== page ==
South Africa is quite big – 3 times larger than Germany – so getting to a small, specific place can be quite tricky and time-consuming. The upshot is that the journey can be often as wonderful as the destination, bringing you closer to things you wouldn’t normally see.
Hannah’s friend, Nerina, lives near Mossel Bay, which is said to be one of the jewels of the Garden Route: South Africa’s well-known and frequently-visited southern coastline.
|A beach at Mossel Bay|
Getting to Mossel Bay from Malawi involves two flights (with three take-offs as the first plane collects passengers from Blantyre) and a long drive east from Cape Town.
|Day 1: fly from Lilongwe to Cape Town via Jo'burg...|
|Day 2: drive from Cape Town to Oudtshoorn along Route 62|
The route taken is a popular and stunning drive called ‘Route 62’, which takes your car up, down, through and around beautiful and diverse landscapes. We were driving to Oudtshoorn, a large provincial town, before heading to Mossel Bay.
|A peak in Haweqwa Catchment Reserve, near the Winelands|
|A tunnel in Hawequas Mountain Area|
A couple of stops were necessary to savour the beauty of the backdrops surrounding us. We parked at a wine reserve and café atop a hill near the village of Nuy. It seemed packed considering it was half past ten in the morning on a Sunday; I got the impression that places like this are the equivalent of village pubs in the United Kingdom, where families get together and spend a lazy morning or afternoon.
|The view from Nuy Wine Reserve|
|French Twist, complete with bacon, cheese and fruit|
Later down the stretch was a village called Barrydale, which was essentially a community of bed and breakfasts and cheap eats. One place full of character, not to mention calories, was an Americana joint called Diesel ‘n’ Crème. Sickeningly sweet and sumptuous shakes.
|Could be Route 62, could be Route 66...|
|The Cruella de Ville: Belgian chocolate and|
The sugar helped maintain alertness for the remainder of the drive to Oudtshoorn, though the soaring peaks of the cliffs and snaking roads through towering passes were worth staying awake for.
|Mountains in the Klein Karoo|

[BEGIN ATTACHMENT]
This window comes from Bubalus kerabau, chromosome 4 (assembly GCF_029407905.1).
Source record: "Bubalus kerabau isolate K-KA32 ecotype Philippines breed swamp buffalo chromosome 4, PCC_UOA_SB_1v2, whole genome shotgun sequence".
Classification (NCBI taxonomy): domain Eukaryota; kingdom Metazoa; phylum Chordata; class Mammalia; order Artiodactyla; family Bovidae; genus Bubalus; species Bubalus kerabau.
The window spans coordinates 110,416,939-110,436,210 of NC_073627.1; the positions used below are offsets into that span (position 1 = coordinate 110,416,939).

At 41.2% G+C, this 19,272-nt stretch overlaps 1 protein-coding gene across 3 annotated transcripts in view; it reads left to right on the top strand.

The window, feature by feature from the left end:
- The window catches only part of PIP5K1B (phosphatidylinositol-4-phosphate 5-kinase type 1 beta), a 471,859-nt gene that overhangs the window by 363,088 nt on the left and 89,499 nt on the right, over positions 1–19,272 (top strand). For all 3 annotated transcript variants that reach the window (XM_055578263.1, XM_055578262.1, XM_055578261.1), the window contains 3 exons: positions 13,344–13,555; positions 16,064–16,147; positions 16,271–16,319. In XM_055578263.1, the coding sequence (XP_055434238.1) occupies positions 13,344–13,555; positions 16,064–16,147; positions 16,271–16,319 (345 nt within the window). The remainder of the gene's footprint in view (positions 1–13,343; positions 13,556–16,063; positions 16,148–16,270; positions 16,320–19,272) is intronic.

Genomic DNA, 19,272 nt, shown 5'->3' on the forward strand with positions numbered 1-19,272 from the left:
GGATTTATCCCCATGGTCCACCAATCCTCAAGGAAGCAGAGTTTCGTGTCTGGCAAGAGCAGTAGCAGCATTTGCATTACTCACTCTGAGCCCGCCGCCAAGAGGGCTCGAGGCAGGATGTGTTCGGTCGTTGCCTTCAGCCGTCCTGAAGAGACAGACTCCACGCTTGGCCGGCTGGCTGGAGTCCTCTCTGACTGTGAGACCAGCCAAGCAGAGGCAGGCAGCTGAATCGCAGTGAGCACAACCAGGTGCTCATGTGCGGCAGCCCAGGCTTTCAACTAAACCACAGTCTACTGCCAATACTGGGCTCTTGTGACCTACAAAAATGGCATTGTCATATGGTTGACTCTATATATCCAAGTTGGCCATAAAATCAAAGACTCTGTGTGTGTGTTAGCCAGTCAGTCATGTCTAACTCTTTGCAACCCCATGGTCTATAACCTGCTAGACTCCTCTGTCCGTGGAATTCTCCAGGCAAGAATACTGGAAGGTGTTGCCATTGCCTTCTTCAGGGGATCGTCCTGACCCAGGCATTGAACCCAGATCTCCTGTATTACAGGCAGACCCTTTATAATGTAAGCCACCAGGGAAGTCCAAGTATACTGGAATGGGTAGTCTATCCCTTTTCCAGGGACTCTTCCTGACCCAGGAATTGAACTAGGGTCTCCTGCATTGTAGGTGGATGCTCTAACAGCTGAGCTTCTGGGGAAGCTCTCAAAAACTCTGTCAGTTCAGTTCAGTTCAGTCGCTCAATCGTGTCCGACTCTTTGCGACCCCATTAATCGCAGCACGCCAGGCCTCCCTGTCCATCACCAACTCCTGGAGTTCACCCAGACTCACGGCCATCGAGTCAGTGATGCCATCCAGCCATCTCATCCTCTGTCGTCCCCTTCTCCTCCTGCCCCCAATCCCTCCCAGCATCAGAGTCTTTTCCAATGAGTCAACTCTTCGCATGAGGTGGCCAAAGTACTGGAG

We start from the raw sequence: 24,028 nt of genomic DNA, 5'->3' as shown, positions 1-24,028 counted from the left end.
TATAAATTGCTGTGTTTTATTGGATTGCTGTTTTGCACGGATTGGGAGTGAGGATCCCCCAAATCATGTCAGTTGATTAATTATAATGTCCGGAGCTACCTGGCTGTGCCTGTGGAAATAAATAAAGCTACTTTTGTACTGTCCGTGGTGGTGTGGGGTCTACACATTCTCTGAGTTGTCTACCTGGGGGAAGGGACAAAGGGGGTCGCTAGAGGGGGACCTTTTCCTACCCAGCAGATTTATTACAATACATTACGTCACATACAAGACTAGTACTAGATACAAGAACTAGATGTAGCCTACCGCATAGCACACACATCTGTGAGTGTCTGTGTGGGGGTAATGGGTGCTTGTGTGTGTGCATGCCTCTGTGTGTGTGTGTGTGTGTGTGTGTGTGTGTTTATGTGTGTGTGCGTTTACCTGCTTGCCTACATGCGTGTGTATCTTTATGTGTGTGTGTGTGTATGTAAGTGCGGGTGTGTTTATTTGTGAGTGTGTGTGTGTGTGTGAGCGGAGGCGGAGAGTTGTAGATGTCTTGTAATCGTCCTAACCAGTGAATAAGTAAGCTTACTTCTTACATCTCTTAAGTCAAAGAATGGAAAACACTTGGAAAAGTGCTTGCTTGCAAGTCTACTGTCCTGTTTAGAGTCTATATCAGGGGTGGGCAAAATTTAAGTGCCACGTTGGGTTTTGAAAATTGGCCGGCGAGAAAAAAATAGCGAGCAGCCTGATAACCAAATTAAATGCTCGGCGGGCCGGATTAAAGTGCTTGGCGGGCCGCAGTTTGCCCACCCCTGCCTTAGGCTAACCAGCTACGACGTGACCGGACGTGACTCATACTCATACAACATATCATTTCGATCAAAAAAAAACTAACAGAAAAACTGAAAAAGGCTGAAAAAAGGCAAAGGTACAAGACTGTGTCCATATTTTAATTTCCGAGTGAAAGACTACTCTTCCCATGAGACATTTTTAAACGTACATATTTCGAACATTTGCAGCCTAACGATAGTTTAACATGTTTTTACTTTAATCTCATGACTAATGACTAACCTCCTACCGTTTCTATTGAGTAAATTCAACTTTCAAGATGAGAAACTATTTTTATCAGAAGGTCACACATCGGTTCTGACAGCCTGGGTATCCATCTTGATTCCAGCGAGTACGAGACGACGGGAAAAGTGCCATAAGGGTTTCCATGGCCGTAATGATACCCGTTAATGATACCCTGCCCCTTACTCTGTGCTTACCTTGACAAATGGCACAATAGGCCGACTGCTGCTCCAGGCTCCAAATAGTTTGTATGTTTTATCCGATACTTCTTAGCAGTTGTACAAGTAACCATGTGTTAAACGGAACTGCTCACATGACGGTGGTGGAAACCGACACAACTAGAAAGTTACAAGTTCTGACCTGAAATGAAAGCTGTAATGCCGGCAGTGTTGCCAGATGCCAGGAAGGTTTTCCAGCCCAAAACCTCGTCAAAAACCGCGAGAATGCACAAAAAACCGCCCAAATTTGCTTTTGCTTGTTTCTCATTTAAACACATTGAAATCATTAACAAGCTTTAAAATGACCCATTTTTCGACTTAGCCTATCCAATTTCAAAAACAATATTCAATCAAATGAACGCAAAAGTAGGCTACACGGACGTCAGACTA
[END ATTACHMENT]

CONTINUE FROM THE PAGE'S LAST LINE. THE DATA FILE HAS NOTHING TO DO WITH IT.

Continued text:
|Coming down from the mountains towards Oudtshoorn|
Oudsthoorn itself is unspectacular aside from hosting a massive amount of feathered friends.
|The largest and fastest bird in the world|
|Ostriches only have two toes - one to hold|
them upright, and one for balance
There are quite a few ostrich farms in Oudtshoorn. Through friends of friends of friends, we were able to get a complimentary tour of the Safari Farm, which has three types of ostriches and a collection of emus from Australia.
|This is the Kenyan Red ostrich, the most aggressive of the|
|Emus are slightly smaller than ostriches|
Initially we walked around an enclosed section of the farm, which allowed us to balance on some infertile eggs and feed some of the hungrier birds.
|These infertile eggs weigh about 1.5kg and|
can hold over 200kg when horizontal
Later on we piled into a tractor and drove alongside the ostriches, whose curiosity brought them up close and personal with us.
|That big toe can do a lot of damage|
Finally, we were taken to a room where they showed us how they use the ostriches which they breed.
|Ostrich leather is the second strongest around, after kangaroo|
|1kg of ostrich feathers used to be worth more than 1kg of gold|
Most interestingly, we found that the males do a strange dance as a mating ritual.
As with many places in South Africa, Oudtshoorn’s ostriches were a pleasant surprise. The journey to find them, along the twists and turns of Route 62, was just as enjoyable and highly recommended.
Love you all